The story line Metro de­vel­oped af­ter Red Line crash in 2009 has un­rav­eled

The Washington Post Sunday - - COMMUTER - Dr. Grid­lock also ap­pears Thurs­day in Lo­cal Liv­ing. Com­ments and ques­tions are welcome and may be used in a col­umn, along with the writer’s name and home com­mu­nity. Write Dr. Grid­lock at The Washington Post, 1150 15th St. NW, Washington, D.C. 20071, or e-

This sum­mer, Metro riders will hear a lot about their transit sys­tem’s de­fi­cien­cies, thanks to the many gov­ern­ment and in­dus­try re­views stem­ming from — but not lim­ited to — the Jan. 12 smoke in­ci­dent at L’En­fant Plaza.

Hear­ing about the prob­lems is dis­cour­ag­ing enough. But riders will al­most cer­tainly ex­pe­ri­ence them, as well.

For ex­am­ple, Metro isn’t run­ning many eight-car trains, some­thing that riders no­tice be­cause of the ex­tra crowd­ing this cre­ates. It’s tak­ing longer than Metro man­agers had hoped to get the 100 4000-se­ries cars back in ser­vice.

Also, the worst-per­form­ing cars in the fleet are sched­uled for ex­tended main­te­nance, which means no eight-car trains for the Red, Or­ange and Green lines on Mon­days and Fri­days this sum­mer.

And pile this on: The many find­ings al­ready are plac­ing new re­pair and main­te­nance chal­lenges on Metro crews, so look for ex­tended hours of trains shar­ing tracks around work zones.

This sum­mer, Metro man­age­ment will not look like it’s in a lead­er­ship po­si­tion. It’s go­ing to look like the but­ler an­swer­ing ev­ery pull of the master’s bell. But there are go­ing to be many mas­ters with to-do lists.

How did the transit sys­tem and its hun­dreds of thou­sands of cus­tomers get to this low point?

We were fol­low­ing a tra­di­tional Amer­i­can nar­ra­tive of cri­sis and re­cov­ery. The cri­sis point was June 22, 2009, when nine peo­ple died in the Red Line crash. Mon­day is the sixth an­niver­sary of the worst dis­as­ter in Metro’s history.

The re­cov­ery phase be­gan with a Na­tional Trans­porta­tion Safety Board in­ves­ti­ga­tion that found fault with the cir­cuitry that helped con­trol train move­ments. Metro launched a pro­gram to fix that prob­lem and im­prove safety.

Six years later, that prob­lem hasn’t been fixed. Most trains are op­er­ated man­u­ally, rather than un­der the au­to­matic sys­tem they were de­signed for.

That’s one big is­sue in the re­cov­ery nar­ra­tive. It has taken too long to fix one thing.

While Metro was work­ing to re­store au­to­matic train op­er­a­tion, another main thread of the re­cov­ery nar­ra­tive was de­vel­op­ing: the re­build­ing pro­gram. This was re­lated to the theme of mak­ing the sys­tem safe, but it was broader. The Red Line crash had noth­ing di­rectly to do with the con­di­tion of the es­ca­la­tors, or the sta­tion light­ing or the track ties.

The re­build­ing pro­gram was go­ing to fix ev­ery­thing. Or so we thought. That’s how we un­der­stood the week­end track work pro­gram. We knew how the story was sup­posed to come out: pain now, gain later.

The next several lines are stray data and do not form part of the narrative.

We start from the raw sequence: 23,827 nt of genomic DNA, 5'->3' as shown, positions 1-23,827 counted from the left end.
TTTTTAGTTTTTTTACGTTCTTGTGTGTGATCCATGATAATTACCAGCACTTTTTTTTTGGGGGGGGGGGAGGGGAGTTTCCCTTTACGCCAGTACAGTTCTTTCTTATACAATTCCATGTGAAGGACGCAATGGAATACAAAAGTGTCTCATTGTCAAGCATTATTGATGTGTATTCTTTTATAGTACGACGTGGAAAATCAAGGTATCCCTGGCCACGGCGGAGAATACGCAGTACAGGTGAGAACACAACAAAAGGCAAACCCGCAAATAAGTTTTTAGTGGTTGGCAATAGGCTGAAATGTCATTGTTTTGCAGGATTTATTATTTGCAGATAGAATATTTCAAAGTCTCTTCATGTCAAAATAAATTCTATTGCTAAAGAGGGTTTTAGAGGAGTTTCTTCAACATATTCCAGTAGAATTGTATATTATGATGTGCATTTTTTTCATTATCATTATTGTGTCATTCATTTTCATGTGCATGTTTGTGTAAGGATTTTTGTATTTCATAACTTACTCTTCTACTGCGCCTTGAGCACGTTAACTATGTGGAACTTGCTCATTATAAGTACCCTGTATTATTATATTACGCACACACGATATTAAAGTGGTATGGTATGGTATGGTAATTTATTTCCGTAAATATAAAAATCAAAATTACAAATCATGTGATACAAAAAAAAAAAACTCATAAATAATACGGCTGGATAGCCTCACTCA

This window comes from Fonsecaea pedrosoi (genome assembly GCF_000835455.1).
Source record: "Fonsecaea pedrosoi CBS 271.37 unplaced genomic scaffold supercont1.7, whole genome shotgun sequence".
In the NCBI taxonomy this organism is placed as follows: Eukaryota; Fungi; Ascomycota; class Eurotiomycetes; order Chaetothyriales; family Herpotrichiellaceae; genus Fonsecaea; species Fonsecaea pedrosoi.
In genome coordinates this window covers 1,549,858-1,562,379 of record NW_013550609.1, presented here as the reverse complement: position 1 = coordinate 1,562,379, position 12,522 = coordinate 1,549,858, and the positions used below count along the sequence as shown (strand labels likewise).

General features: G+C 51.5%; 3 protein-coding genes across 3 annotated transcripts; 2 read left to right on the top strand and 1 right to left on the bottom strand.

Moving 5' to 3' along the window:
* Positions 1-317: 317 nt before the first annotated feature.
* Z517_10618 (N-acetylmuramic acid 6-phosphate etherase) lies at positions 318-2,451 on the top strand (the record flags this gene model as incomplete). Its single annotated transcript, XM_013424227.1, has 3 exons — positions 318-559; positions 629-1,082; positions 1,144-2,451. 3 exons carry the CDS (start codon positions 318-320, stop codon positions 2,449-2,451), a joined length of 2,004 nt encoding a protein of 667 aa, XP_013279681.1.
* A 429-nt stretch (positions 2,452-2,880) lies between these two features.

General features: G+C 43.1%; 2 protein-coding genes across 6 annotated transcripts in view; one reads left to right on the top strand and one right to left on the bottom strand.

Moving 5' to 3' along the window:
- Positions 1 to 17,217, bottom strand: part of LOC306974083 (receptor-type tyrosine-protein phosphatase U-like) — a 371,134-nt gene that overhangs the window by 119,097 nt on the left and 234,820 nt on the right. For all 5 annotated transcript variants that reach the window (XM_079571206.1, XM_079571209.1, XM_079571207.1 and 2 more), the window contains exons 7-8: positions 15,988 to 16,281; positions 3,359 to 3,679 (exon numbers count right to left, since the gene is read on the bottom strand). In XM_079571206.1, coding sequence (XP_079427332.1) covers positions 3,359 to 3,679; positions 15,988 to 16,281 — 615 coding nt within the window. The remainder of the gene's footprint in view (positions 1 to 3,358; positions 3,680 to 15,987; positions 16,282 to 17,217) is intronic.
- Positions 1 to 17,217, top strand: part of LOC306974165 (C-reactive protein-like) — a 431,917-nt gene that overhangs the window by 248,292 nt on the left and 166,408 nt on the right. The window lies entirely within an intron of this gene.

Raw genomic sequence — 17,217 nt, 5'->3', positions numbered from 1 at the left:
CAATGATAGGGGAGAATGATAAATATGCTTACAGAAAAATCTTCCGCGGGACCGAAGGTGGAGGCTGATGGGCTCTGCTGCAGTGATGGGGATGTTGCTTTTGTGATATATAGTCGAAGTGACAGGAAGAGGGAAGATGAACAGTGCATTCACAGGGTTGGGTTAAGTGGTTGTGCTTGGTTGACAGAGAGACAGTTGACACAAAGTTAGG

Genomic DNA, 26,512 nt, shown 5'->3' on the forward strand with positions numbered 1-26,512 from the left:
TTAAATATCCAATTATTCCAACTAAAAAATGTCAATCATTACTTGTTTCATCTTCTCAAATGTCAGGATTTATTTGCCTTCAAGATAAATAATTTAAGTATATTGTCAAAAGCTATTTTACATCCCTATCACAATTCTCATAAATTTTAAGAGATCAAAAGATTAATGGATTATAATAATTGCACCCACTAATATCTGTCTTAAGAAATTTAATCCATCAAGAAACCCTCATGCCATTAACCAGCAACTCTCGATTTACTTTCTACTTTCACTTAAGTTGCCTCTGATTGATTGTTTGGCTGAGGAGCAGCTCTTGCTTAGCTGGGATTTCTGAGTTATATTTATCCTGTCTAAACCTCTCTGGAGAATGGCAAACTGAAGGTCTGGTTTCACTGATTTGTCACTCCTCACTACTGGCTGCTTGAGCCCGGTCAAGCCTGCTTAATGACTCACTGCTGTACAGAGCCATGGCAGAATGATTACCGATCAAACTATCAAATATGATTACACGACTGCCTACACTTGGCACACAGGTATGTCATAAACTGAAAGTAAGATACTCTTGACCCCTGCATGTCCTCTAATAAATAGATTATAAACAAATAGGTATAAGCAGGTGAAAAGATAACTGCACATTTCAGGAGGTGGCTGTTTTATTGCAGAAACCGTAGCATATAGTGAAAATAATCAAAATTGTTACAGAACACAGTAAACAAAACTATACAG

For a while, it looked like or­der had been re­stored in our com­mut­ing uni­verse. Metro had a plan called Mo­men­tum, point­ing to­ward a fu­ture be­yond the fixes in which we would ex­pand the rail sys­tem’s ca­pac­ity and make the ride more com­fort­able for ev­ery­one. The Sil­ver Line’s start-up made a por­tion of that fu­ture real, and it was ex­cit­ing for the en­tire D.C. re­gion.

Jan. 12 was a piv­otal date, but the re­cov­ery story didn’t un­ravel all at once. Riders were grow­ing im­pa­tient with the re­build­ing plan. Af­ter a while, they couldn’t sep­a­rate the re­build­ing dis­rup­tions from the ser­vice dis­rup­tions caused by faulty doors, brakes and switches that they thought the re­build­ing was go­ing to fix.

Many riders wrote in to com­plain that things were go­ing in the wrong di­rec­tion. In­stead of re­cov­er­ing from years of de­layed main­te­nance, the sys­tem ap­peared to be less re­li­able, no mat­ter what Metro’s per­for­mance sta­tis­tics said.

With the death of a rider in Jan­uary and the re­tire­ment of the gen­eral man­ager, Metro lost con­trol of its own story. The next few chap­ters are go­ing to be writ­ten by out­siders. Many of them — the in­ves­ti­ga­tors — have the best in­ter­ests of the riders in mind. (I’m not so con­fi­dent in the con­gres­sional vul­tures ready to dip into Metro’s fi­nan­cial blood­stream un­less the agency shows more signs of life.)

Metro’s lead­ers will re­ceive the re­ports, re­mind us that safety is their top pri­or­ity, and ex­e­cute the nec­es­sary work plans to ful­fill the out­siders’ or­ders and rec­om­men­da­tions.

For riders, this sum­mer will feel a bit sim­i­lar to the sum­mer that fol­lowed the Red Line crash. It will be a time of dis­rup­tion and un­cer­tainty. But in some ways, it will feel worse than 2009. We were sup­posed to have climbed out of that hole.

The board that leads Metro can’t con­trol what the in­ves­ti­ga­tors will say. It can only fol­low their di­rec­tions.

It does re­tain one im­por­tant power that it could ex­er­cise this sum­mer: It could pick a new gen­eral man­ager to start de­vel­op­ing a fresh, and more cred­i­ble, story line — one that takes back con­trol of the fu­ture.


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